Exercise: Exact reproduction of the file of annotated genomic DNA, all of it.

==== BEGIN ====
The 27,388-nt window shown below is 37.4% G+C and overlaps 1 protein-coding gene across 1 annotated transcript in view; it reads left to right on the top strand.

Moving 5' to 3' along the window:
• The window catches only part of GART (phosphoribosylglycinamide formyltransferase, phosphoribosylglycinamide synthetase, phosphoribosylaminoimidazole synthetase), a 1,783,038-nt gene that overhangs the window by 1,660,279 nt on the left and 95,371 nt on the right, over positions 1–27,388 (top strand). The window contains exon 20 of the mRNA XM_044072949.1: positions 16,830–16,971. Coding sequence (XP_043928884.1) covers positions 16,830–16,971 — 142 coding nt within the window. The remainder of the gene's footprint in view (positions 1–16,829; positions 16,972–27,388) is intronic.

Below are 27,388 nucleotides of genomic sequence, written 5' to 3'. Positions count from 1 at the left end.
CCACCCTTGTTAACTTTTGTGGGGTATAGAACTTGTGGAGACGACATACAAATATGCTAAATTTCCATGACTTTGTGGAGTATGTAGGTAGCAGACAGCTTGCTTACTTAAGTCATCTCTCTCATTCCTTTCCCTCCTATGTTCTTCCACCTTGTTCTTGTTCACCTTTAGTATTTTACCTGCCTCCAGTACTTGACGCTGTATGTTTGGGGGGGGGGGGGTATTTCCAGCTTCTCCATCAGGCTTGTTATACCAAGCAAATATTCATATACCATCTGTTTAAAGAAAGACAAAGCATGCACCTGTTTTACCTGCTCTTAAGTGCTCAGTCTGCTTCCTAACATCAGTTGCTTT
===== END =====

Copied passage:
The 27,388-nt window shown below is 37.4% G+C and overlaps 1 protein-coding gene across 1 annotated transcript in view; it reads left to right on the top strand.

Moving 5' to 3' along the window:
• The window catches only part of GART (phosphoribosylglycinamide formyltransferase, phosphoribosylglycinamide synthetase, phosphoribosylaminoimidazole synthetase), a 1,783,038-nt gene that overhangs the window by 1,660,279 nt on the left and 95,371 nt on the right, over positions 1–27,388 (top strand). The window contains exon 20 of the mRNA XM_044072949.1: positions 16,830–16,971. Coding sequence (XP_043928884.1) covers positions 16,830–16,971 — 142 coding nt within the window. The remainder of the gene's footprint in view (positions 1–16,829; positions 16,972–27,388) is intronic.

Below are 27,388 nucleotides of genomic sequence, written 5' to 3'. Positions count from 1 at the left end.
CCACCCTTGTTAACTTTTGTGGGGTATAGAACTTGTGGAGACGACATACAAATATGCTAAATTTCCATGACTTTGTGGAGTATGTAGGTAGCAGACAGCTTGCTTACTTAAGTCATCTCTCTCATTCCTTTCCCTCCTATGTTCTTCCACCTTGTTCTTGTTCACCTTTAGTATTTTACCTGCCTCCAGTACTTGACGCTGTATGTTTGGGGGGGGGGGGGTATTTCCAGCTTCTCCATCAGGCTTGTTATACCAAGCAAATATTCATATACCATCTGTTTAAAGAAAGACAAAGCATGCACCTGTTTTACCTGCTCTTAAGTGCTCAGTCTGCTTCCTAACATCAGTTGCTTT